There were other major miscalculations the GOP made, especially when it came to money, and we saw that big money didn’t necessarily equate to big wins. Despite outspending the Democrats, the Republican candidates in key battles lost to the surprise of some party stalwarts. Karl Rove, the high priest of the party, had to come up with every rationalization in the book to explain why the big bucks and his strategy didn’t work—not only to big money donors but to himself—to great embarrassment on live TV while serving as a pundit on the conservative FOX network.

Speaking of overspending and waste, just look what happened to Linda McMahon. In her second failed bid for political office, the Connecticut Republican spent $50 million, this after the first $50 million she spent losing a bid for the Senate the year before. That’s quite a lot of money to spend on learning that what you stand for isn’t what voters want any more.

The Republicans failed to campaign in a 21st century way. The Democrats took much more advantage of social media platforms, fundraising and incorporating contemporary methods to economize what their less full war chests contained.

Overall, the Republicans miscalculated who would come out to vote and who was important in the electorate. Despite beliefs that the youth vote wouldn’t turn out for President Obama in 2012 like they did in 2008, the opposite happened: the youth vote increased and the overwhelmingly supported the President’s re-election. The enthusiasm amongst women and minority voters was at an all-time high for the Democrats once again.

Sadly, it was reflected in the faces of the Republican candidates and spokespeople out front and center of the party. Donald Trump and the Todd Akins of the world did the GOP no favors. White men who seemed to be out of touch with the electorate became equated with what the party stood for. And in the immediacy of today’s news cycle, those kinds of newsmakers hurt the Republicans in critical ways.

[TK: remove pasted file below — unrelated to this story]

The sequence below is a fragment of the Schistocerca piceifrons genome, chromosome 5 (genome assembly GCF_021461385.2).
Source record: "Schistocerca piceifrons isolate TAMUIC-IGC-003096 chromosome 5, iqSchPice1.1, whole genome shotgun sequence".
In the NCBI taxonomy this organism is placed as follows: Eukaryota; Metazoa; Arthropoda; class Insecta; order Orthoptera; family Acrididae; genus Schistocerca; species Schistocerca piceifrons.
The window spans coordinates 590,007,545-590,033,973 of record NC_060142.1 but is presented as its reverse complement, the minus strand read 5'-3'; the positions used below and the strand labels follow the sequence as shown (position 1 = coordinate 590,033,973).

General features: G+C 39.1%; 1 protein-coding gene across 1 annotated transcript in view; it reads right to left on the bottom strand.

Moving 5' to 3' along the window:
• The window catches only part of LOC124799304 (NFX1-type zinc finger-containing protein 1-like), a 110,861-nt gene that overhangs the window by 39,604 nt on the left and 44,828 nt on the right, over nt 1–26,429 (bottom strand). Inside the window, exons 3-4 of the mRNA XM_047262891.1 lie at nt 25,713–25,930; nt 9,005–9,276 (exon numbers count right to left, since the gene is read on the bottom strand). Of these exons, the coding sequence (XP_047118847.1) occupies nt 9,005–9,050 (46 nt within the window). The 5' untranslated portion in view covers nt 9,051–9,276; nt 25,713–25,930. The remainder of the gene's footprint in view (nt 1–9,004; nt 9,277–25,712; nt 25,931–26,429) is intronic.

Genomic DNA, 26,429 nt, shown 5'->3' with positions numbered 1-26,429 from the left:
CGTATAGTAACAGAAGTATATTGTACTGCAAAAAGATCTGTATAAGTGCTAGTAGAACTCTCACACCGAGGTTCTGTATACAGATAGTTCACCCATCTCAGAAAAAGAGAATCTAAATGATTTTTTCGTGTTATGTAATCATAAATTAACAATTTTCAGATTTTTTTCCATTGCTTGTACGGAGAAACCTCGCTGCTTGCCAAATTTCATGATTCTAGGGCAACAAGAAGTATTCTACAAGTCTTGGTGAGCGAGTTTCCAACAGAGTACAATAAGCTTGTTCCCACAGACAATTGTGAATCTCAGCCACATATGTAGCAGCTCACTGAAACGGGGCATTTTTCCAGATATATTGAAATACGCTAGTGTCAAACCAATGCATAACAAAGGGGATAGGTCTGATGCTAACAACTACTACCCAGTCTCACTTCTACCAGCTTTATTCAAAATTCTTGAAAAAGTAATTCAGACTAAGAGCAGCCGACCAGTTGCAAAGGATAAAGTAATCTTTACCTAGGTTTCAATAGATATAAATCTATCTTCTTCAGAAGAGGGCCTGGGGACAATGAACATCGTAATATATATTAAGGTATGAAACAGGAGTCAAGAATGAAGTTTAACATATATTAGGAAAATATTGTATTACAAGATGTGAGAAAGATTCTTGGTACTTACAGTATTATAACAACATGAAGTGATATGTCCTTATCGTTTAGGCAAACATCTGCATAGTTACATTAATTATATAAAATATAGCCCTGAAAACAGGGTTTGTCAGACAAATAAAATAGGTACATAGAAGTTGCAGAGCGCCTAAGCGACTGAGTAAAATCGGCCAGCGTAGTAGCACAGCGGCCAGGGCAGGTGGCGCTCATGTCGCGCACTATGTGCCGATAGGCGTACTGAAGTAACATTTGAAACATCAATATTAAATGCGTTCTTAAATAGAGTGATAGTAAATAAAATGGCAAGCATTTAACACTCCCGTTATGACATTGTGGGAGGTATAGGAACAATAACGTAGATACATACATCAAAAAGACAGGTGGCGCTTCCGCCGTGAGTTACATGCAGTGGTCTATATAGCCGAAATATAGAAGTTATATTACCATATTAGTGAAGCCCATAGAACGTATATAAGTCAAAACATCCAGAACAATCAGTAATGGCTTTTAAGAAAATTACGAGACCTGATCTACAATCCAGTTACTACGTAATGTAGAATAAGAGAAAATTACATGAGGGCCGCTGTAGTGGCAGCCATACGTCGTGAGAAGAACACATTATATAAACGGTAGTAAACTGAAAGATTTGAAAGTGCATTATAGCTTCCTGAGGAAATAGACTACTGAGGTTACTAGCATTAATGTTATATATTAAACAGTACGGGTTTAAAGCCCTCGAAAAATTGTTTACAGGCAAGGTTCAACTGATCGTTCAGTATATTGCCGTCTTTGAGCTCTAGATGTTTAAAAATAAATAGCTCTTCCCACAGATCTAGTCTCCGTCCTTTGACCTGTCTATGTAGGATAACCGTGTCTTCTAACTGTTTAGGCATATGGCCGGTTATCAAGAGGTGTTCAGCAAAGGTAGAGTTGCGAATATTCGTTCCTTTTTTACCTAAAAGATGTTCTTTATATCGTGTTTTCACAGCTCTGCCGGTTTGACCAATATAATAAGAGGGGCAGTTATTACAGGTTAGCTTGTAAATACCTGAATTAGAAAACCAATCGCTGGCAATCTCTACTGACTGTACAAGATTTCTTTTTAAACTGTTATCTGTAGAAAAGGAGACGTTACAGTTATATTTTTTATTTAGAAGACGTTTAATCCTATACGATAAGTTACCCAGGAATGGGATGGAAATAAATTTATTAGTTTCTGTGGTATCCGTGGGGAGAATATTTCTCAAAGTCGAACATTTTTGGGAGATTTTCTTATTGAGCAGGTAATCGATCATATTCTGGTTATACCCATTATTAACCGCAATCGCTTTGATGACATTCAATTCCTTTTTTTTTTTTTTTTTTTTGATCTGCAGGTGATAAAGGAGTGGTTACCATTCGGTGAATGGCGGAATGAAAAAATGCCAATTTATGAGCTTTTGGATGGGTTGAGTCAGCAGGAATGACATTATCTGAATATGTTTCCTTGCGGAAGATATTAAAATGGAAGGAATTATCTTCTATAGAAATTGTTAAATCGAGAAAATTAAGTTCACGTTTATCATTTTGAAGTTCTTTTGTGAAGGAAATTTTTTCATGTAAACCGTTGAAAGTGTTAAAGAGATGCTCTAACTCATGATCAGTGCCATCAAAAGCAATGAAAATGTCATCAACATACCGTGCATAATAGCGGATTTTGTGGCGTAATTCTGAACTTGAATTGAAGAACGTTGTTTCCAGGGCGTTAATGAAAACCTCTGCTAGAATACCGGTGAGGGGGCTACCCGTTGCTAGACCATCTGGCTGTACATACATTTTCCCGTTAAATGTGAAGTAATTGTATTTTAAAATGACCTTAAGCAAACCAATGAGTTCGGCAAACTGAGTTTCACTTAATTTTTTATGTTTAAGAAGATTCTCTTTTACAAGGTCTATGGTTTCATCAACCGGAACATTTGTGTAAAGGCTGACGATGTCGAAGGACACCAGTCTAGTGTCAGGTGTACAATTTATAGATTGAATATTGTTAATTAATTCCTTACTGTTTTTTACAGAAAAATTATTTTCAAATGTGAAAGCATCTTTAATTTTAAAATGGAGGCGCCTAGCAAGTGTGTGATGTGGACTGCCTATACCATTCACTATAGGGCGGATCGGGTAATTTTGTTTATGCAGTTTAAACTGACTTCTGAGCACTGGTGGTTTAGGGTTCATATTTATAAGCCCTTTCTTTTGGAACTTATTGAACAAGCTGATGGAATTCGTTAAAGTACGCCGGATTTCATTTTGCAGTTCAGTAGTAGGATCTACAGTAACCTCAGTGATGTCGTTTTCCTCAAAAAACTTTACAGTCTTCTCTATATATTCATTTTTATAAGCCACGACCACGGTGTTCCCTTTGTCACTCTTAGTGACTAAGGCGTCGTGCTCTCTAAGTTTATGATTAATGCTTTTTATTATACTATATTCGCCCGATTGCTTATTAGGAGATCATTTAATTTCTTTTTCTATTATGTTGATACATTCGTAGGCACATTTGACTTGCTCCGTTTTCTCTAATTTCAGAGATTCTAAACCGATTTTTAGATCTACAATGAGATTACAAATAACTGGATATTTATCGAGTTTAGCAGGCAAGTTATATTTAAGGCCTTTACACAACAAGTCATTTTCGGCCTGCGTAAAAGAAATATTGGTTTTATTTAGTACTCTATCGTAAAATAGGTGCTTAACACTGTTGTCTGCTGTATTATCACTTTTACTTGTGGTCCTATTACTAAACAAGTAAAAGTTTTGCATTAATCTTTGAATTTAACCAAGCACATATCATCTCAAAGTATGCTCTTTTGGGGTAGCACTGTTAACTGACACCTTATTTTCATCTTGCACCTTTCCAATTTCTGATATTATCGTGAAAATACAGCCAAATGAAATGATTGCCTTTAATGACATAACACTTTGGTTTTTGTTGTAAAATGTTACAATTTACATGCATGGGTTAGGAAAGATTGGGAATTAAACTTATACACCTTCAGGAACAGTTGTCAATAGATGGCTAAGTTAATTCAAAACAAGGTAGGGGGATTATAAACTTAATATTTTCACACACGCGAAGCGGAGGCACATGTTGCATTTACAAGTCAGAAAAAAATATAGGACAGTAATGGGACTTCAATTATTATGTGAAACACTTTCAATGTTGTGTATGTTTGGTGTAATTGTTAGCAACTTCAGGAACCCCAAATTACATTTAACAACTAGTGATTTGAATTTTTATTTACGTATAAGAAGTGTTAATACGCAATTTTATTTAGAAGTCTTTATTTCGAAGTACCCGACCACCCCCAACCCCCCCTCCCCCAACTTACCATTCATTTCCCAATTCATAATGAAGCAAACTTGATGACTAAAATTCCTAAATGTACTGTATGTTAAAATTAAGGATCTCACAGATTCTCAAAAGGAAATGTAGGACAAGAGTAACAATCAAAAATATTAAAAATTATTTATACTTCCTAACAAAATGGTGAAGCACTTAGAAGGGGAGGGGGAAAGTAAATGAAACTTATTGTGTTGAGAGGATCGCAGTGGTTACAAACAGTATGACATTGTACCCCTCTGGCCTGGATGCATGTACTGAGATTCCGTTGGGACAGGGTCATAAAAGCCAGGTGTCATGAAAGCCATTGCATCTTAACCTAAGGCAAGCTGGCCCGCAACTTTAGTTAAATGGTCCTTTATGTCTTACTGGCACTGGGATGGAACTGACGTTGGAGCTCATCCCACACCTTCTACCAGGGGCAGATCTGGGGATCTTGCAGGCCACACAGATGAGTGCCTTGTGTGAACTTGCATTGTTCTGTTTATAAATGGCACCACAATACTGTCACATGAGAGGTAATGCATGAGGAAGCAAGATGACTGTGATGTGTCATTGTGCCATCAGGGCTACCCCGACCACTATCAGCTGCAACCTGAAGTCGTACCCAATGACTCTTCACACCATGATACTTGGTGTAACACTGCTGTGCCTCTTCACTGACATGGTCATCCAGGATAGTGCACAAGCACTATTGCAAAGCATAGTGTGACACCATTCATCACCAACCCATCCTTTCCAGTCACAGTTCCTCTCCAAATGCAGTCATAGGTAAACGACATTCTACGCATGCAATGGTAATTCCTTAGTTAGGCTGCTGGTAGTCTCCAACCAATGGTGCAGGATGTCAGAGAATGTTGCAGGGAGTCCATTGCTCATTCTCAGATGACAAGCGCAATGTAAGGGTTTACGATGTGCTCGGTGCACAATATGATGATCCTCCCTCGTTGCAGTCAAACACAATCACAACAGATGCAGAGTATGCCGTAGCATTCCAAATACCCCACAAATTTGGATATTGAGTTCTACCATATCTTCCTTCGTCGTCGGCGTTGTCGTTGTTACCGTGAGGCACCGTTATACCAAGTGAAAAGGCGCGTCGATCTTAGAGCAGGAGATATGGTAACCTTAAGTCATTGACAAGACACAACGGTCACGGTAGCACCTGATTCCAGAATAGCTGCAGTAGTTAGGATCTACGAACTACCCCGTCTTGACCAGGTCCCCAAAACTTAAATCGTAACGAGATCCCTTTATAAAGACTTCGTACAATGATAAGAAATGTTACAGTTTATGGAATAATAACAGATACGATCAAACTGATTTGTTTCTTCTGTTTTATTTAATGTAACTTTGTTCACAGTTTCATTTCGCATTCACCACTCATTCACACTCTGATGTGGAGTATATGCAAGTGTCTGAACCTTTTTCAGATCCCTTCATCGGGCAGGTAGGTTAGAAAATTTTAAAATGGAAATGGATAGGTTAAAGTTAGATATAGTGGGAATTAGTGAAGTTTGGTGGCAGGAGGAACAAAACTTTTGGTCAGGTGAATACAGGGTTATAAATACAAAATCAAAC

Here’s what did win: Truth. Tolerance. Compassion. In the days following, we’ve seen an acknowledgement of that as Republican leaders, like John Boehner, have made more conciliatory remarks about some of the president’s major programs that voters favored—health care and immigration among them. Key to these initiatives is the intangibles of compassion and inclusion. Those are hard messages to get around and it worked in the Democrats’ favor.

We all can take away lessons from Election 2012. Compromise is something voters want. Middle ground and moderates—especially when it comes to social issues—is the way the majority of the country trends. And finally, the country is different now in racial makeup, in priorities and in the direction it’s heading. Politicians would be wise to heed what it is the citizens of this great country want when it comes to representing them.

KEVIN DILLON November 10, 2012 at 12:47 PM
This was not a 60/40 victory. Dems did not get a filibuster proof Senate nor take back the House. None of the above occurred. Obama won by less than 2%. It is a win. Don't get me wrong, but this country is split down the middle for reasons too long to get into here. The Senate and the House are in the same hands as they were in before the election. You point to Dems winning in CT, Wisconsin and Mass as if this is newsworthy. You tout accomplishments of women Tuesday night yet leave out Deb Fischer winning the Nebraska Senate seat, held by a Dem, defeating Kerry by 16%.You take delight in Linda McMahon losing to a Congressman who has done very little in his time in office. One of your main premises was promoting women in politics but it seems like what you mean to say is you support Dem women in Congress while accusing the repubs as anti women. There are 4 female Repub Governors to 1 Dem Gov. Tea Party Senators won in TX, AZ and NEB. About 65% of the states have passed amendments stating marriage to be between a man and a woman. As to inclusive, Pres.. Reagan signed an amnesty bill into law. He got 37% of the Hispanic vote. Bush, in 1988, got only 30%. Hispanics vote Dem, regardless. Economic woes the same for all. Unemployment up amongst all Obama supporters. There is a reason Pres's with unemployment above 7% don't win reelection. They have failed at their job, yet you gave him 4 more years to pursue the same policies. PS: women on his staff are paid 18% less than men.